Thanks to the shale revolution, U.S. production is up and costs have dropped significantly. Yet, OPEC is trying to increase prices by cutting its production.
First shale oil and now offshore deep-water oil are reducing their costs of production, making it more difficult for OPEC’s policies to have the intended effect. Shale oil production costs have come down significantly over the past several years, making its production profitable at below $40 a barrel.
Now, deep-water oil production is expected to bring down its costs to between $40 and $50 per barrel by early next year from an average break-even price of about $62 in the first quarter of this year and $75 in 2014. OPEC expects to keep oil prices between $50 and $60 a barrel by extending its production cuts for another nine months—keeping roughly 2 percent of global oil production off the market to increase prices.
Deep-Water Project Costs and Production
In December, BP decided to move forward with its Mad Dog Phase 2 project in the U.S. Gulf of Mexico with costs estimated at $9 billion compared to an earlier estimate of $20 billion. In February, Royal Dutch Shell approved its Kaikias deep-water project in the U.S. Gulf of Mexico at a break-even price below $40 a barrel.
Over the next three years, eight offshore projects may be approved with break-even prices below $50. These cost reductions are possible because rental rates for drilling rigs have been cut in half since 2014, and companies are redesigning projects to be more cost efficient instead of maximizing output.
As of March 17, U.S. oil production in the U.S. Gulf of Mexico was 1.76 million barrels per day—a record—and 33 percent higher than March 2014. (See graph below.) According to Citigroup, deep-water output could grow by more than 1 million barrels a day by 2022.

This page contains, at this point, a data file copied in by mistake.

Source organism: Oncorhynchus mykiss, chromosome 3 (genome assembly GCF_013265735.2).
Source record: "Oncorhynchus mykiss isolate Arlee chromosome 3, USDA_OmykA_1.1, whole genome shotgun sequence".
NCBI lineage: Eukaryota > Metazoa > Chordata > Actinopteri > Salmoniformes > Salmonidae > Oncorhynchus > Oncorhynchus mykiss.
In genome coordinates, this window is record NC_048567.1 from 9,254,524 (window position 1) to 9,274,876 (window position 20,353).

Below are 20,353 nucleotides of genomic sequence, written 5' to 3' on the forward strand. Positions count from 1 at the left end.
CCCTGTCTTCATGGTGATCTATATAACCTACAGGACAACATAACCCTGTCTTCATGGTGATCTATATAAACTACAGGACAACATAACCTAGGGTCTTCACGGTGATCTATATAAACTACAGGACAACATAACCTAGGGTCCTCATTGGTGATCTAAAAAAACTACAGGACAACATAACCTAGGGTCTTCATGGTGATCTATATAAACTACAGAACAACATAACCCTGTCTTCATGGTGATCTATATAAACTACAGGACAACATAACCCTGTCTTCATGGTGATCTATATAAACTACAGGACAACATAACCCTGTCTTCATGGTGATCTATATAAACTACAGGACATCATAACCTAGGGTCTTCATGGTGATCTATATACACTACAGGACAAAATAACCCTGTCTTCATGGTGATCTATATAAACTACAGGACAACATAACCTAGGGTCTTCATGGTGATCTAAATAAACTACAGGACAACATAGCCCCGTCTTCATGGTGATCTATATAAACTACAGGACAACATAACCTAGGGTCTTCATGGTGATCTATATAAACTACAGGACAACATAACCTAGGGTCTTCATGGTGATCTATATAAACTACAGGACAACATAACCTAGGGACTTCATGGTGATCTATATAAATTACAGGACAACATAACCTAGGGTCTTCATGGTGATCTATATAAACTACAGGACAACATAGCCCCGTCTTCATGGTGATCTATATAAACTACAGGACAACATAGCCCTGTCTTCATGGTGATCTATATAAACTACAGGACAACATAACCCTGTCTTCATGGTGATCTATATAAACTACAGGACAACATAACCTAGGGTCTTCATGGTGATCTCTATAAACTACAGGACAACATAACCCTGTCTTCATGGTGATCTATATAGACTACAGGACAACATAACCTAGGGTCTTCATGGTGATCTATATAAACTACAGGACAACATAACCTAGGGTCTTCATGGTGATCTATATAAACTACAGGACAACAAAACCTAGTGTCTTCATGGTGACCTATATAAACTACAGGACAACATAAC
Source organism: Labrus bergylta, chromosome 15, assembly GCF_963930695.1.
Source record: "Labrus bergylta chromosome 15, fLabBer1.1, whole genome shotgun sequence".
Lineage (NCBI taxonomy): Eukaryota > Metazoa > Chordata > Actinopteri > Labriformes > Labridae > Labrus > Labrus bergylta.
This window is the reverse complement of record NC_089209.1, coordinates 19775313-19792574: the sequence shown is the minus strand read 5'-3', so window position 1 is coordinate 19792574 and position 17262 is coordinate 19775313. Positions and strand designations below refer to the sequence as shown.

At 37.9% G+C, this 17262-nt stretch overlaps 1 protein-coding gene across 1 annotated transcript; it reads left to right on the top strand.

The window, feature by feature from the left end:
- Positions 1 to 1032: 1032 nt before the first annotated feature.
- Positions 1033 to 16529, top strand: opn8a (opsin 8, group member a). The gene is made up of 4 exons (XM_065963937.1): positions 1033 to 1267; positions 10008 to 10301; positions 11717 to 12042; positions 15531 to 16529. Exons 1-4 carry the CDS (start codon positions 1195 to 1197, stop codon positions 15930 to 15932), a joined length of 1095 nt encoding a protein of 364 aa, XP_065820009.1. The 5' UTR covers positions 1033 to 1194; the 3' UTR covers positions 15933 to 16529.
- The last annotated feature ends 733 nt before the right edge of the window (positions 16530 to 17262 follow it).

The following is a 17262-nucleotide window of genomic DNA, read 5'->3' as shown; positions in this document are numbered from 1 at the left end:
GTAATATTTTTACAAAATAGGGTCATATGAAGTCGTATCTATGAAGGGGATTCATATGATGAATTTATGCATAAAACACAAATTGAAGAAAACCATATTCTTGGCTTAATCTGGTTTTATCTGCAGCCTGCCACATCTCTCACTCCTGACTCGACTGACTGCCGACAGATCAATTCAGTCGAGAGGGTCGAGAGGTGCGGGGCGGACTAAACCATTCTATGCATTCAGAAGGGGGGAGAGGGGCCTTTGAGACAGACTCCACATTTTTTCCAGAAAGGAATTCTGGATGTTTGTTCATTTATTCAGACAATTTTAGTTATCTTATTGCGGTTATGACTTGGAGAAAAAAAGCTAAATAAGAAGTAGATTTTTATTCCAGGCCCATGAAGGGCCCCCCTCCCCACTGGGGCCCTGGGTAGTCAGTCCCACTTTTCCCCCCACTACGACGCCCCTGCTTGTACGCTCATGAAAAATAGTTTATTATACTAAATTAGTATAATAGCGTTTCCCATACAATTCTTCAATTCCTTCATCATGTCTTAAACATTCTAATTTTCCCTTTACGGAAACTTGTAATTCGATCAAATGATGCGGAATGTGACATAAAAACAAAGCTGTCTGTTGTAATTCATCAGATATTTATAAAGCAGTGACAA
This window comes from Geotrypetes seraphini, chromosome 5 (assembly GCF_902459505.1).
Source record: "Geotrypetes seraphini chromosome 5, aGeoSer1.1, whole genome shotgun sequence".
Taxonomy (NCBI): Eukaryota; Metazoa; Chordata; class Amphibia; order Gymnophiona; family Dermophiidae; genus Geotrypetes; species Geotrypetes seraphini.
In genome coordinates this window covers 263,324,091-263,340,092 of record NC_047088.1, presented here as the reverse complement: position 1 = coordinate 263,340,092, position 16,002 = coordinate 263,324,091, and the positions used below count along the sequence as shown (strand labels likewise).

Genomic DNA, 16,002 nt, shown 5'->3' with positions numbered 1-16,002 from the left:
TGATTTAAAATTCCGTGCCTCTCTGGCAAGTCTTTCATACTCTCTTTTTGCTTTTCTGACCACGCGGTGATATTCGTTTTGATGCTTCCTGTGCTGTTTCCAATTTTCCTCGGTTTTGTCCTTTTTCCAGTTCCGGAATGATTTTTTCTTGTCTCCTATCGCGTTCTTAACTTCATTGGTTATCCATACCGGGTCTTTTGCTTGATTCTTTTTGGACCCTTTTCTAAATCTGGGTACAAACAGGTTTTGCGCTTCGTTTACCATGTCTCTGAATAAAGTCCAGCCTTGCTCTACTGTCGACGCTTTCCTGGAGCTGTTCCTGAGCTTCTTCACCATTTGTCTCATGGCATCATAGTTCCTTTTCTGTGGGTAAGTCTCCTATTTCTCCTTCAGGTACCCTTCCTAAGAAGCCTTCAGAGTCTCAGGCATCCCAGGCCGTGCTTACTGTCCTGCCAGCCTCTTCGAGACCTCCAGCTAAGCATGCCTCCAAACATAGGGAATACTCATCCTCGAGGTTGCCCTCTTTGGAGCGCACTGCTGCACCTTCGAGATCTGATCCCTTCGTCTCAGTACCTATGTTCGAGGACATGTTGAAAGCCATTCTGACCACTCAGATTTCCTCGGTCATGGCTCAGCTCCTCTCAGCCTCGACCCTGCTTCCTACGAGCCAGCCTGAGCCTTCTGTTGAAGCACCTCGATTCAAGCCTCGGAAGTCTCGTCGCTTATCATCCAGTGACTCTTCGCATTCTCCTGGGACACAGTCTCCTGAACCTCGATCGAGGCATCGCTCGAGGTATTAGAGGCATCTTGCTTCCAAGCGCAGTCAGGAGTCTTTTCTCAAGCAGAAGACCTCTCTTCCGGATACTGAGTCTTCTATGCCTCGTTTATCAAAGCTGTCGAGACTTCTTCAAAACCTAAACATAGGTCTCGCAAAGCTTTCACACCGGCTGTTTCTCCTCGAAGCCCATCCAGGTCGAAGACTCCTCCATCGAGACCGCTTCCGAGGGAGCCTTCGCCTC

Companies working in shale oil basins reduced costs and improved productivity with break-even costs in the best fields in the $30 range. The cost reductions have doubled the number of drilling rigs in the United States since last year. In the Permian Basin—the largest U.S. oilfield—Parsley Energy, Diamondback Energy and other companies are pumping at the fastest rate in years, taking advantage of new technology, low costs and steady oil prices. Up to 95 percent of new wells drilled today are hydraulically fractured, accounting for over 43 percent of total U.S. oil production. Energy from shale and other tight-rock formations supported 2.1 million jobs in 2012 and that number is projected to grow to 3.9 million jobs by 2025.
The increased activity, however, is causing production costs to rise. Prices for pressure-pumping equipment and sand, both of which are essential to hydraulic fracturing, have increased by over 20 percent this year.
Many analysts estimate U.S. oil production will reach 10 million barrels per day next year–a 1 million barrel per day increase–a huge jump for an industry that had scores of bankruptcies and thousands of layoffs in 2015 and 2016 after a two-year price war with OPEC. But rather than working to keep its market share as it did earlier, OPEC has turned to production cuts to keep oil prices around $55 a barrel. According to Citigroup, the shale revolution is “unstoppable” unless prices fall below $40 a barrel.
Despite the obstacles that Obama Administration policies placed upon the U.S. oil industry, the industry has thrived and become more efficient and productive. Investments in innovative technologies and operational improvements have made it possible for the United States to lead the world in the production of oil and natural gas while keeping oil prices and gasoline prices low for consumers.